2022-05-07 20:13:03 –
The clay pot had been sitting at Mondale’s house for years.
Beautifully made and made to be used.Like everything off the wheels of the legendary Stillwater ceramist Warren MacKenzie..
Joan Mondale loved the pot. Of all the works of art she created and collected in her life, this was the one her family chose for her funeral jar.
Last week, mourners gathered around the same simple ceramic pot, and Walter Mondale took a break.
“Mom will approve,” said Ted Mondale, who carried eight blocks of heavy pots to his father. Memorial ceremonyEveryone, from the President of the United States to the University of Minnesota marching band, will pay homage.
When the Mondale boys first lifted their mother’s jar from the place of honor above the fireplace, the heavy pottery was lighter than expected.
“We picked up the urn, and it was empty,” he said. At some point their father quietly sprinkled ashes on the banks of the St. Croix River, freeing the pot for new purposes.
“It was in the house and she loved it,” he said. “I thought it was perfect.”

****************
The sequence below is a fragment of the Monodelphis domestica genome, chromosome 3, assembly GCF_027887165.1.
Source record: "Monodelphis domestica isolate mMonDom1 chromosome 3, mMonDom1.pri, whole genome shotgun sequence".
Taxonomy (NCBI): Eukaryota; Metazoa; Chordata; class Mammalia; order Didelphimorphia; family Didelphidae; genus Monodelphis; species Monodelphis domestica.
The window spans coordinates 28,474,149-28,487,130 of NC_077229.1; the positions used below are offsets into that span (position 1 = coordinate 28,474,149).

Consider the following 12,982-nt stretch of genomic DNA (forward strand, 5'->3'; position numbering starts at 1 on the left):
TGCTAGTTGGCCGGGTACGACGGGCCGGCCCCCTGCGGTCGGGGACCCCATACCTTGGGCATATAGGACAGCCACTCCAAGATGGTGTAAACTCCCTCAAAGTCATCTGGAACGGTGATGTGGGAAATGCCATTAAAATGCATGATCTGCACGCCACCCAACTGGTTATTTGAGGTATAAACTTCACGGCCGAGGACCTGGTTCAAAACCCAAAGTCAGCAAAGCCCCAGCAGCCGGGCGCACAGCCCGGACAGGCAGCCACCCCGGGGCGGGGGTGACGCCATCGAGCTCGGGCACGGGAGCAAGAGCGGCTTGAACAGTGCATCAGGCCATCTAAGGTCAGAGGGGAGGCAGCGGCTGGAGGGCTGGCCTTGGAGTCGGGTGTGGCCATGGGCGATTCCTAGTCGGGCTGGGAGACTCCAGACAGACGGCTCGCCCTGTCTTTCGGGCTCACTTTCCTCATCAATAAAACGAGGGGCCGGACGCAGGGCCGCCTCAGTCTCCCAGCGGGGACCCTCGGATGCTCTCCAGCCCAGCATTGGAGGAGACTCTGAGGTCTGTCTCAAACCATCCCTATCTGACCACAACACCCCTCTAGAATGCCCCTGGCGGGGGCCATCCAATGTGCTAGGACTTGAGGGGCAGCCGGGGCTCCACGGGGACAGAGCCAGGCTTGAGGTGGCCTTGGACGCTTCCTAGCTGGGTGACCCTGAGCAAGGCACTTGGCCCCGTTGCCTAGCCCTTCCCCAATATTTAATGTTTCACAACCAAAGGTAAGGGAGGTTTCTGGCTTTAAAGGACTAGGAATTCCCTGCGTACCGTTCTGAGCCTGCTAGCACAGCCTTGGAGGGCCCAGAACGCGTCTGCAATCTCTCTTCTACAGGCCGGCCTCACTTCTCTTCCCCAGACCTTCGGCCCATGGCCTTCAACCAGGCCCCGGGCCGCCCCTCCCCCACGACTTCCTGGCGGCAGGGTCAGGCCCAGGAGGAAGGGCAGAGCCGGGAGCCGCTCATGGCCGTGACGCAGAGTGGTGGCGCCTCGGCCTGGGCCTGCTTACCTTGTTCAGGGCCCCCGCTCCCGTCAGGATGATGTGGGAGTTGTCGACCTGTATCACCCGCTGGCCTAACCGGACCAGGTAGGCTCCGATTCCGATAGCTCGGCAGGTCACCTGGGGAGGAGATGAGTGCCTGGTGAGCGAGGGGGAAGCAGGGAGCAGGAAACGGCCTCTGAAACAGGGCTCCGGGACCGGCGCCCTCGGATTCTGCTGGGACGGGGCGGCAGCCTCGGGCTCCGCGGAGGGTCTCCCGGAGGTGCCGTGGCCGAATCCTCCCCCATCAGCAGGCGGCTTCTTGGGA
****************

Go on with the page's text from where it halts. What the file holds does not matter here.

One beloved pot, which acts as a resting place for the two beloved Minnesotan, would have been suitable for the manufacturer.
“My dad was devoted to creating functional objects that people use in their daily lives, with beauty, craftsmanship and artistry,” said Tamsyn MacKenzie. “My dad stopped marking pots for many years because he wanted people to pick them because he liked them, not because they were named after him. . “
Warren MacKenzie loved making pots and loved people. Humble, kind, and endlessly generous, he loaded his car with tools and potter’s wheel and traveled the country to teach. “I don’t know where the next great potter will go,” he told his daughter.
Joan Mondale worked beside him at his Stillwater Studio.She was an American second lady, but the first word her family chose for her obituary was Ceramic artist.. Joan of the arts, they called her, and she left the world with a much nicer place than she found it.
Little can be said about Walter Mondale that wasn’t told by his monument, president, senator, governor, scholar, senior official, friend, and admirer. With laughter, music and tears, people exchanged Fritz Mondale’s stories for two hours without repeating anecdotes or running out of good things to say.
“Two weeks after his death, I couldn’t stop the service with all my grief,” said Ted Mondale, who has been working on memorial arrangements since his father died last April. “I didn’t change the word … he was a really great person and there was no repetition except for the core theme that people loved him.”
The Mondales, like Minnesota’s political symbol Hubert H. Humphrey, plan to rest him at Lakewood Cemetery in Minneapolis.
Brooks: Walter Mondale’s urn rich in family and history Source link Brooks: Walter Mondale’s urn rich in family and history